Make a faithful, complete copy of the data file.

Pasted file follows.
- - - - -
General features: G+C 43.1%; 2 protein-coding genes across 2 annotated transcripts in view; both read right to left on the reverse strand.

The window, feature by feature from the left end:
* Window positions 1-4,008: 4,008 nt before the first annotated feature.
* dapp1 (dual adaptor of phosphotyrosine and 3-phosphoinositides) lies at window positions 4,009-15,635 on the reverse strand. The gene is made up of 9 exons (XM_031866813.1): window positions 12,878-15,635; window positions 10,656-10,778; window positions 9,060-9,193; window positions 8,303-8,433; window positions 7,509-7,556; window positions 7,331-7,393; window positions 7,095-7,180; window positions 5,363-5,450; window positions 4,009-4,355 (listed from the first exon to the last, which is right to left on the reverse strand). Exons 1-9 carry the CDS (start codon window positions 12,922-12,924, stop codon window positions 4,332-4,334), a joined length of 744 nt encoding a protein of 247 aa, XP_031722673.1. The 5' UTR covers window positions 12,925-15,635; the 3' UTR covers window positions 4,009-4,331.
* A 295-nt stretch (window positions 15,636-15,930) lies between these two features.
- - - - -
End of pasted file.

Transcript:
General features: G+C 43.1%; 2 protein-coding genes across 2 annotated transcripts in view; both read right to left on the reverse strand.

The window, feature by feature from the left end:
* Window positions 1-4,008: 4,008 nt before the first annotated feature.
* dapp1 (dual adaptor of phosphotyrosine and 3-phosphoinositides) lies at window positions 4,009-15,635 on the reverse strand. The gene is made up of 9 exons (XM_031866813.1): window positions 12,878-15,635; window positions 10,656-10,778; window positions 9,060-9,193; window positions 8,303-8,433; window positions 7,509-7,556; window positions 7,331-7,393; window positions 7,095-7,180; window positions 5,363-5,450; window positions 4,009-4,355 (listed from the first exon to the last, which is right to left on the reverse strand). Exons 1-9 carry the CDS (start codon window positions 12,922-12,924, stop codon window positions 4,332-4,334), a joined length of 744 nt encoding a protein of 247 aa, XP_031722673.1. The 5' UTR covers window positions 12,925-15,635; the 3' UTR covers window positions 4,009-4,331.
* A 295-nt stretch (window positions 15,636-15,930) lies between these two features.